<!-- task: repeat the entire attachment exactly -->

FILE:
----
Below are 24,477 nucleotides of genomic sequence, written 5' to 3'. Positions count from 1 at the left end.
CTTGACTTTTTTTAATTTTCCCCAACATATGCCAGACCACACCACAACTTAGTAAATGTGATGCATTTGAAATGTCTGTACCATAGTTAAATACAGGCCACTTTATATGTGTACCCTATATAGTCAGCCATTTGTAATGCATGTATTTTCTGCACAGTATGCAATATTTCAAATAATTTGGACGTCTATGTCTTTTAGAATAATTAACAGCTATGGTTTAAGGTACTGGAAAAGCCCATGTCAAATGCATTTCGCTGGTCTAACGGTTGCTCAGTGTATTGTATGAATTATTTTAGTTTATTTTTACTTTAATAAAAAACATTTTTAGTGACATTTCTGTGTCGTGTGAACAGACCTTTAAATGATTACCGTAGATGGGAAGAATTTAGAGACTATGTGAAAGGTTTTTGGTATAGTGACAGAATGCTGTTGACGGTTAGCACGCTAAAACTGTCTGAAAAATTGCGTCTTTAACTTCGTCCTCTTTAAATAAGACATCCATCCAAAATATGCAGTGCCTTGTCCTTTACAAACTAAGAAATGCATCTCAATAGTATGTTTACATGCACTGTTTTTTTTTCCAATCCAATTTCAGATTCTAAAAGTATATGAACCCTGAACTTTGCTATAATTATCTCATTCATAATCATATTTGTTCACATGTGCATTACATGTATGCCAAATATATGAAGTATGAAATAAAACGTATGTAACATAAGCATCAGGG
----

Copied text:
Below are 24,477 nucleotides of genomic sequence, written 5' to 3'. Positions count from 1 at the left end.
CTTGACTTTTTTTAATTTTCCCCAACATATGCCAGACCACACCACAACTTAGTAAATGTGATGCATTTGAAATGTCTGTACCATAGTTAAATACAGGCCACTTTATATGTGTACCCTATATAGTCAGCCATTTGTAATGCATGTATTTTCTGCACAGTATGCAATATTTCAAATAATTTGGACGTCTATGTCTTTTAGAATAATTAACAGCTATGGTTTAAGGTACTGGAAAAGCCCATGTCAAATGCATTTCGCTGGTCTAACGGTTGCTCAGTGTATTGTATGAATTATTTTAGTTTATTTTTACTTTAATAAAAAACATTTTTAGTGACATTTCTGTGTCGTGTGAACAGACCTTTAAATGATTACCGTAGATGGGAAGAATTTAGAGACTATGTGAAAGGTTTTTGGTATAGTGACAGAATGCTGTTGACGGTTAGCACGCTAAAACTGTCTGAAAAATTGCGTCTTTAACTTCGTCCTCTTTAAATAAGACATCCATCCAAAATATGCAGTGCCTTGTCCTTTACAAACTAAGAAATGCATCTCAATAGTATGTTTACATGCACTGTTTTTTTTTCCAATCCAATTTCAGATTCTAAAAGTATATGAACCCTGAACTTTGCTATAATTATCTCATTCATAATCATATTTGTTCACATGTGCATTACATGTATGCCAAATATATGAAGTATGAAATAAAACGTATGTAACATAAGCATCAGGG